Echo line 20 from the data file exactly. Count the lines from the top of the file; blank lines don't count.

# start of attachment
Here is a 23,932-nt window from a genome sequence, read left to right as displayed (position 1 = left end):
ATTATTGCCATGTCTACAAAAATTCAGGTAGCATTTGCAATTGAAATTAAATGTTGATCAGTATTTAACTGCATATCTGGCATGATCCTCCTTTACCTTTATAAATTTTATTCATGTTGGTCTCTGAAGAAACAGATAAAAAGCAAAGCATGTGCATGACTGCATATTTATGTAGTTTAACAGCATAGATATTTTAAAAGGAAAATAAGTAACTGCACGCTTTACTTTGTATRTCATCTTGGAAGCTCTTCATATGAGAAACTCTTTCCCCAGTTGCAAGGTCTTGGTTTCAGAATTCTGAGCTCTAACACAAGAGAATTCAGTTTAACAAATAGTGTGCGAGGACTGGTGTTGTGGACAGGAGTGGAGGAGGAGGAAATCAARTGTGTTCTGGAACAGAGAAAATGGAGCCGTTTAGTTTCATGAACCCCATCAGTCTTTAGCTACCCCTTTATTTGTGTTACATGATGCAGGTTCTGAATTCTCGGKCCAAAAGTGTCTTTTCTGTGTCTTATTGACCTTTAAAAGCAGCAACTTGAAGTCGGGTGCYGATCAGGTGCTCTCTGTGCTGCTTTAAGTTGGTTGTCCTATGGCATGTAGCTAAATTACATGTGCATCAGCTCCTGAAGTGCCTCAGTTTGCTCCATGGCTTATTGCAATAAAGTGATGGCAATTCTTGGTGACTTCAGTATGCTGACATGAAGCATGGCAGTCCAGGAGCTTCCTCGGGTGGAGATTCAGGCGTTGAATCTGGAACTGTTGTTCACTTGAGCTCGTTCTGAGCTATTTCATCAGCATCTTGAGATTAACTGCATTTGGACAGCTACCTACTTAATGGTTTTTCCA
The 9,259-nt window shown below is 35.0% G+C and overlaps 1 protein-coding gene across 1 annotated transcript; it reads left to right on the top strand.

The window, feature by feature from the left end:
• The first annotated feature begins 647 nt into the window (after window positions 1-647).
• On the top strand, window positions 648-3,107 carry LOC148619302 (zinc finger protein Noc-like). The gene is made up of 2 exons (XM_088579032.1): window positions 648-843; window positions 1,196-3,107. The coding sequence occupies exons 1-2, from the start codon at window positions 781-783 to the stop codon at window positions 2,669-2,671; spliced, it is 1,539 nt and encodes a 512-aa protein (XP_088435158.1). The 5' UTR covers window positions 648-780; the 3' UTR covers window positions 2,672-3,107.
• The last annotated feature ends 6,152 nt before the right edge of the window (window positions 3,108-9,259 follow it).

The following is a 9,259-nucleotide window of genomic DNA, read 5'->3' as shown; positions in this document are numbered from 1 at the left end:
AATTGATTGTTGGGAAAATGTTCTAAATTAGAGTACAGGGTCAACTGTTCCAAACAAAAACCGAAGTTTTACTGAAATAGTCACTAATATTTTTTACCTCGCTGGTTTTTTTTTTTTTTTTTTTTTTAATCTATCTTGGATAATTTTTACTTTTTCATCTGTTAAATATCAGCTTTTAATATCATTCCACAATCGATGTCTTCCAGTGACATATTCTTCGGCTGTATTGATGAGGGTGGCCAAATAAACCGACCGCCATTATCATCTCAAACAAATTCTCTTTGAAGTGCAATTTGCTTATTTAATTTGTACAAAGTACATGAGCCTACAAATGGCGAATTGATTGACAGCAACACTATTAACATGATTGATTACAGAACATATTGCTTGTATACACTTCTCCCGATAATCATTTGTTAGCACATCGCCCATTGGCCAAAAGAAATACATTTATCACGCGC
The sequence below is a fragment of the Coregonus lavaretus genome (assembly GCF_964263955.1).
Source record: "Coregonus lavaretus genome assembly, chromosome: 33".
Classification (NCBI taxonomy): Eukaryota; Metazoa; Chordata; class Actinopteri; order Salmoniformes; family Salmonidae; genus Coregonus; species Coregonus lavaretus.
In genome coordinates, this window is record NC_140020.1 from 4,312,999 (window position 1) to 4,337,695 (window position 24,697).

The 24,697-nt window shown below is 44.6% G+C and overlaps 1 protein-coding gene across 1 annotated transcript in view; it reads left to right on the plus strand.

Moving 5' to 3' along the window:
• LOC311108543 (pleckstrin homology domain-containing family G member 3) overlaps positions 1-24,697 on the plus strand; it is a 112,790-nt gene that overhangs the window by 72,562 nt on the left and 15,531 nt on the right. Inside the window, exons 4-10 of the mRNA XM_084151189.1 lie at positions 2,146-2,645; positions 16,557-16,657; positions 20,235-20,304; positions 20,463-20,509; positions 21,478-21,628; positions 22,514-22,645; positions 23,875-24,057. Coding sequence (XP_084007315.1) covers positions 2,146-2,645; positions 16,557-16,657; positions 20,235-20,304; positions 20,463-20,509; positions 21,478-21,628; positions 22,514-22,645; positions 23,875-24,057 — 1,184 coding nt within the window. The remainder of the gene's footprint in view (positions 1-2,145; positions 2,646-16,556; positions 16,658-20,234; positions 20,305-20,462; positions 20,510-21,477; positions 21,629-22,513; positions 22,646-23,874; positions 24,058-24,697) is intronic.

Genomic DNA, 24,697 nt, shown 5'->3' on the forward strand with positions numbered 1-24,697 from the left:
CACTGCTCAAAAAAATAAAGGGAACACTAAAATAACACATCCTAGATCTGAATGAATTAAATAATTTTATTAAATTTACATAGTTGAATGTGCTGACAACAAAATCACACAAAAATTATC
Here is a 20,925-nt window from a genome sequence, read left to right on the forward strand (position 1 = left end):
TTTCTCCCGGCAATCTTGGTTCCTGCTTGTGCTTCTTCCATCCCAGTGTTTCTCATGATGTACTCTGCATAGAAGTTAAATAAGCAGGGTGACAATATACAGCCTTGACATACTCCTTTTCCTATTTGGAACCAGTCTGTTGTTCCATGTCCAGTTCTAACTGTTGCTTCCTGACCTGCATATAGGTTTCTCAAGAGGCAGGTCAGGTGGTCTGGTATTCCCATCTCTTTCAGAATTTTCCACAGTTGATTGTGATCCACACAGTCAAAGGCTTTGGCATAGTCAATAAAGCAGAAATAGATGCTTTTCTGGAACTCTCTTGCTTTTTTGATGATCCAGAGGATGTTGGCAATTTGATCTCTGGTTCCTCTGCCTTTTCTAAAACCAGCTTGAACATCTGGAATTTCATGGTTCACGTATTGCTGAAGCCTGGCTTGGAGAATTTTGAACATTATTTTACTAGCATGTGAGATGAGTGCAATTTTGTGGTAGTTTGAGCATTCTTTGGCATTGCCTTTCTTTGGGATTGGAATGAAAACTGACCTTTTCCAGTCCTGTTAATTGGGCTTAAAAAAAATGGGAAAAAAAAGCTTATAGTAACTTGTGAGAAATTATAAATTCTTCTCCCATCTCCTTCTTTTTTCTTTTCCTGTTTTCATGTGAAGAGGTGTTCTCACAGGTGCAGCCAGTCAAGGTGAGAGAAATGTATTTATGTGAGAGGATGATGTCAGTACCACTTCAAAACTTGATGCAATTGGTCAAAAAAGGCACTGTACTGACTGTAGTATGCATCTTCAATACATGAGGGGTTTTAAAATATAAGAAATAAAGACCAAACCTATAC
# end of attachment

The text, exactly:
TTTCTCCCGGCAATCTTGGTTCCTGCTTGTGCTTCTTCCATCCCAGTGTTTCTCATGATGTACTCTGCATAGAAGTTAAATAAGCAGGGTGACAATATACAGCCTTGACATACTCCTTTTCCTATTTGGAACCAGTCTGTTGTTCCATGTCCAGTTCTAACTGTTGCTTCCTGACCTGCATATAGGTTTCTCAAGAGGCAGGTCAGGTGGTCTGGTATTCCCATCTCTTTCAGAATTTTCCACAGTTGATTGTGATCCACACAGTCAAAGGCTTTGGCATAGTCAATAAAGCAGAAATAGATGCTTTTCTGGAACTCTCTTGCTTTTTTGATGATCCAGAGGATGTTGGCAATTTGATCTCTGGTTCCTCTGCCTTTTCTAAAACCAGCTTGAACATCTGGAATTTCATGGTTCACGTATTGCTGAAGCCTGGCTTGGAGAATTTTGAACATTATTTTACTAGCATGTGAGATGAGTGCAATTTTGTGGTAGTTTGAGCATTCTTTGGCATTGCCTTTCTTTGGGATTGGAATGAAAACTGACCTTTTCCAGTCCTGTTAATTGGGCTTAAAAAAAATGGGAAAAAAAAGCTTATAGTAACTTGTGAGAAATTATAAATTCTTCTCCCATCTCCTTCTTTTTTCTTTTCCTGTTTTCATGTGAAGAGGTGTTCTCACAGGTGCAGCCAGTCAAGGTGAGAGAAATGTATTTATGTGAGAGGATGATGTCAGTACCACTTCAAAACTTGATGCAATTGGTCAAAAAAGGCACTGTACTGACTGTAGTATGCATCTTCAATACATGAGGGGTTTTAAAATATAAGAAATAAAGACCAAACCTATAC